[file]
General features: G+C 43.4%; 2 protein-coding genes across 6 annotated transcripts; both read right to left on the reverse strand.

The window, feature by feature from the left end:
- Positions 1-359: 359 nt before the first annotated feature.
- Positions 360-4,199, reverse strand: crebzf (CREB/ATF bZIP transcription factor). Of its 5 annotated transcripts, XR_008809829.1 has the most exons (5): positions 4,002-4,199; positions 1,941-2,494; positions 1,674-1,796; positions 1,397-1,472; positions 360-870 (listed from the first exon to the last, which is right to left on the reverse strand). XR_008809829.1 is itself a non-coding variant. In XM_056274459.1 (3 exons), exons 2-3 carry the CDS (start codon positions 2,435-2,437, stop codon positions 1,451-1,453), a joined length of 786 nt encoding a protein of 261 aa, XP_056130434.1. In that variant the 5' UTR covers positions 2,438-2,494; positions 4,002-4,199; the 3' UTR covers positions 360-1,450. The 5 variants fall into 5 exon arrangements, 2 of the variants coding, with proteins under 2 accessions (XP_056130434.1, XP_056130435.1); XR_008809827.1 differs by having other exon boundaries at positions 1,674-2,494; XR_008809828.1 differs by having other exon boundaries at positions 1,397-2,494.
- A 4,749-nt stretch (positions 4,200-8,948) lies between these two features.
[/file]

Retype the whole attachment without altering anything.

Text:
General features: G+C 43.4%; 2 protein-coding genes across 6 annotated transcripts; both read right to left on the reverse strand.

The window, feature by feature from the left end:
- Positions 1-359: 359 nt before the first annotated feature.
- Positions 360-4,199, reverse strand: crebzf (CREB/ATF bZIP transcription factor). Of its 5 annotated transcripts, XR_008809829.1 has the most exons (5): positions 4,002-4,199; positions 1,941-2,494; positions 1,674-1,796; positions 1,397-1,472; positions 360-870 (listed from the first exon to the last, which is right to left on the reverse strand). XR_008809829.1 is itself a non-coding variant. In XM_056274459.1 (3 exons), exons 2-3 carry the CDS (start codon positions 2,435-2,437, stop codon positions 1,451-1,453), a joined length of 786 nt encoding a protein of 261 aa, XP_056130434.1. In that variant the 5' UTR covers positions 2,438-2,494; positions 4,002-4,199; the 3' UTR covers positions 360-1,450. The 5 variants fall into 5 exon arrangements, 2 of the variants coding, with proteins under 2 accessions (XP_056130434.1, XP_056130435.1); XR_008809827.1 differs by having other exon boundaries at positions 1,674-2,494; XR_008809828.1 differs by having other exon boundaries at positions 1,397-2,494.
- A 4,749-nt stretch (positions 4,200-8,948) lies between these two features.